Where a federal directive ordered the exchange of stock, the exchange can’t be challenged as a fraudulent transfer.
“We do not agree with M&I that the OTS guidance materials provide a basis for concluding that OTS selected an improperly formatted or procedurally defective vehicle to accomplish its unambiguous objective. OTS gave unambiguous direction, which was mandatory on its face, to parties who were ‘unconditionally obligated,’ under the terms of Section 4.1(d) of the REIT certificate of incorporation, to follow that direction. There can be no doubt that OTS intended to, and did, use the directives to give precise directions constituting an ‘Exchange Event’ under the terms of § 4.1(d)(2), which requires only that the agency ‘directs in writing’ for the exchange to occur. Section 4.1(d)(4) provides that upon such an ‘Exchange Event,’ the exchange ‘shall occur as of 8:00 a.m. Eastern Time on the date for such exchange set forth in the Directive.’ M&I does not provide us with legal authority suggesting that, in the preemption context, we should not follow the general rule that courts defer to administrative agency decisions properly delegated to the agency and made based on the agency’s expertise in the interests of uniformity and consistency. See Harnischfeger Corp. v. LIRC, 196 Wis. 2d 650, 660-62, 539 N.W.2d 98 (1995).”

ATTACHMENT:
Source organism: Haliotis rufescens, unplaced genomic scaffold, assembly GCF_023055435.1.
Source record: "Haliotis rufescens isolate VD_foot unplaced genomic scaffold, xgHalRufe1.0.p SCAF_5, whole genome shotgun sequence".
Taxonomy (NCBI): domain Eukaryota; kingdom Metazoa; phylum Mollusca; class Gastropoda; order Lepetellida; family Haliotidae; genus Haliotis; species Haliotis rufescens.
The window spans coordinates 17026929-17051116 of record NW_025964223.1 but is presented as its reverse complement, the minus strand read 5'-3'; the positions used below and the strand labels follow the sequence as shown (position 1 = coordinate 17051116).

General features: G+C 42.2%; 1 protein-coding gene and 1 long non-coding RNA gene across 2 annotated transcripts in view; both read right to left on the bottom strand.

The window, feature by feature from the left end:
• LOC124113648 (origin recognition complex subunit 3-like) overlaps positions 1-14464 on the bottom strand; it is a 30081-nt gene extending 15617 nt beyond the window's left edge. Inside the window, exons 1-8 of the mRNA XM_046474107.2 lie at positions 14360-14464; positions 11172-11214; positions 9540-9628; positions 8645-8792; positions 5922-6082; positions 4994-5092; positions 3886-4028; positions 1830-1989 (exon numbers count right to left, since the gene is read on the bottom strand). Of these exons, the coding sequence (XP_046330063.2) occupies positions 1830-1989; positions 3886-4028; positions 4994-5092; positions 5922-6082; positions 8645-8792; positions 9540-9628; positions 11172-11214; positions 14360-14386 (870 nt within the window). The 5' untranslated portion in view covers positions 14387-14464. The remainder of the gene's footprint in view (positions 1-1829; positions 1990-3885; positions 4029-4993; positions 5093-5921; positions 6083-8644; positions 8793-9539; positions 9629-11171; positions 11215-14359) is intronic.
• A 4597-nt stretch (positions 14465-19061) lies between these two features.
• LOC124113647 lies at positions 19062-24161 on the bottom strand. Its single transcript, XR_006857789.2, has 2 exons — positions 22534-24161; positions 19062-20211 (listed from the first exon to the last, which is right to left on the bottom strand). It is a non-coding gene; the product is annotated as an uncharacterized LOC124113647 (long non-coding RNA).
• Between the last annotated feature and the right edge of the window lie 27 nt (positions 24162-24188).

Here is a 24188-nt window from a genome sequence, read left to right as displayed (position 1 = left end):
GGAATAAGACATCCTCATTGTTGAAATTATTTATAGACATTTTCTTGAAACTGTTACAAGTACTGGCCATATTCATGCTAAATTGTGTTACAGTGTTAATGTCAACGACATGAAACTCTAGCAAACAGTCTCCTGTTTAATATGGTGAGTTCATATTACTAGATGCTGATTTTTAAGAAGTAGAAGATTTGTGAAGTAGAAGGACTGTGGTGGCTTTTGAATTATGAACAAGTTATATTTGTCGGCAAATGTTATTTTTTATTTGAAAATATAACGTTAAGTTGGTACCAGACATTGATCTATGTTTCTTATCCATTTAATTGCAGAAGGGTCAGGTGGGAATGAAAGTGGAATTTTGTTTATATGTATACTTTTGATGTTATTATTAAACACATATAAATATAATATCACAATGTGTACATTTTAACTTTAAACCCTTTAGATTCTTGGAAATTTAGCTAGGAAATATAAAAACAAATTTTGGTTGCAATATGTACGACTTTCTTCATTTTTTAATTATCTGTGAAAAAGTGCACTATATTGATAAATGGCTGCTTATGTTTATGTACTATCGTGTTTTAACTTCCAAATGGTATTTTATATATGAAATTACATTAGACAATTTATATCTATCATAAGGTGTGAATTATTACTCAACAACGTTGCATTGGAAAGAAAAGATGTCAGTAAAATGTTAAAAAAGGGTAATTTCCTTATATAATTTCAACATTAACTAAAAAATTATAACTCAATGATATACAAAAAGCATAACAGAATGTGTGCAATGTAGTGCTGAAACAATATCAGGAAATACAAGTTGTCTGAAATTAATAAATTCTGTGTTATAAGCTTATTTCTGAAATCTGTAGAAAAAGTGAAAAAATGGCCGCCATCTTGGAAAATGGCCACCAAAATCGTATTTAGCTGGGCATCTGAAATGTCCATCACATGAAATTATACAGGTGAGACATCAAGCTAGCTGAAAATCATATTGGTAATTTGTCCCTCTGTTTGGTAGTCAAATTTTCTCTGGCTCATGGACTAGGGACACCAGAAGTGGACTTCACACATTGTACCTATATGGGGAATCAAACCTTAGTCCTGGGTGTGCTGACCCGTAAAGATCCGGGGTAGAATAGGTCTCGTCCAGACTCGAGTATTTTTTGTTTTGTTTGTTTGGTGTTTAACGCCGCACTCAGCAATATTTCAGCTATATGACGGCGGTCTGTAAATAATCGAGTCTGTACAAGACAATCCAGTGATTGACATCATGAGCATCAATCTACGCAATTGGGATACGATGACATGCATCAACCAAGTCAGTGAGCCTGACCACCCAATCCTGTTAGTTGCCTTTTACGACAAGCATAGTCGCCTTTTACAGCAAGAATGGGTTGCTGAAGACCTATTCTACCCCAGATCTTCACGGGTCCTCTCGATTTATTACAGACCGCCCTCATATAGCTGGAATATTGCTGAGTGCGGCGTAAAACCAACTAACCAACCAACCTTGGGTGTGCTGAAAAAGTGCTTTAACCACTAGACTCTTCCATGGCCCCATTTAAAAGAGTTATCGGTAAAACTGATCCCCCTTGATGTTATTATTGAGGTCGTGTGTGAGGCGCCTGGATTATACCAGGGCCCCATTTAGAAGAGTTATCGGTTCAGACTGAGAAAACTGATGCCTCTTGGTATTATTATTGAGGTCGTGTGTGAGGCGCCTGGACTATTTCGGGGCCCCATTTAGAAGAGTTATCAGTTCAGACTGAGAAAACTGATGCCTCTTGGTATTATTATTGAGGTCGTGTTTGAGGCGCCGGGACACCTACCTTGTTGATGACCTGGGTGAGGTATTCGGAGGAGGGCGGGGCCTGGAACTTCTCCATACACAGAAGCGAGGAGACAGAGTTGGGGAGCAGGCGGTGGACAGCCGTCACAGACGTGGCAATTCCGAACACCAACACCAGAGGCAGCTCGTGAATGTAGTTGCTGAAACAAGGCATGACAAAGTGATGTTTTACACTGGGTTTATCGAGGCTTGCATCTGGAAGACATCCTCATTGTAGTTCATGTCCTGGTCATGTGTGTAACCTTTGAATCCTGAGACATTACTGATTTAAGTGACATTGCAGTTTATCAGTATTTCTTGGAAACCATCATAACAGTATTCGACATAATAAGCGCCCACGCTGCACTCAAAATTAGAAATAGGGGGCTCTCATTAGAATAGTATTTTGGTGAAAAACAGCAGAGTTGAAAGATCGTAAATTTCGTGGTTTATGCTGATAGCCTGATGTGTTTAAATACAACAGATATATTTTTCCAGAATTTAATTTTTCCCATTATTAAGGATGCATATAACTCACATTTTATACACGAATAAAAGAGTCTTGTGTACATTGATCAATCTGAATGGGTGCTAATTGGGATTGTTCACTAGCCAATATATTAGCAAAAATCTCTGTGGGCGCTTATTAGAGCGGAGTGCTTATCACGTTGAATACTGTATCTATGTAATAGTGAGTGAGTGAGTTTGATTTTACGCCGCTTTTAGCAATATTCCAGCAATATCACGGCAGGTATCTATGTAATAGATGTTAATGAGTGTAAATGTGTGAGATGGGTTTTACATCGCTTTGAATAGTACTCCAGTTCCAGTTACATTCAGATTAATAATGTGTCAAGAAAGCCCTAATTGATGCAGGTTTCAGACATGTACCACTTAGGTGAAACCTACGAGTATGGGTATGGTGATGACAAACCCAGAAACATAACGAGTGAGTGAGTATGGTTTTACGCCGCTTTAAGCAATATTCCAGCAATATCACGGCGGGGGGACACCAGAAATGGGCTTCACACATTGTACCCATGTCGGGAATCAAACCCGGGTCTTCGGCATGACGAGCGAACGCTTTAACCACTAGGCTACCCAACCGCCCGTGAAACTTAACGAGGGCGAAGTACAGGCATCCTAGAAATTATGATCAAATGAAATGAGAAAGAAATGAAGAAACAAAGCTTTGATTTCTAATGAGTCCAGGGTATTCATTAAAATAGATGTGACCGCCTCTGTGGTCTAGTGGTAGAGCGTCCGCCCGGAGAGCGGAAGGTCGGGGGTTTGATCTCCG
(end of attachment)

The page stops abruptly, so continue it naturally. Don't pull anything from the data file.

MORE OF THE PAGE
Recommended for publication in the official reports.
2010AP729 M&I Marshall & Ilsley Bank v. Guaranty Financial
Dist. I, Milwaukee County, Flanagan, J., Blanchard, J.
Attorneys: For Appellant: Lucey, Paul A., Milwaukee; Vaccaro, Daniel J., Milwaukee; Olson, Joseph Louis, Milwaukee; For Respondent: Keeler, Kevin L., Milwaukee; Vignali, Matthew S., Milwaukee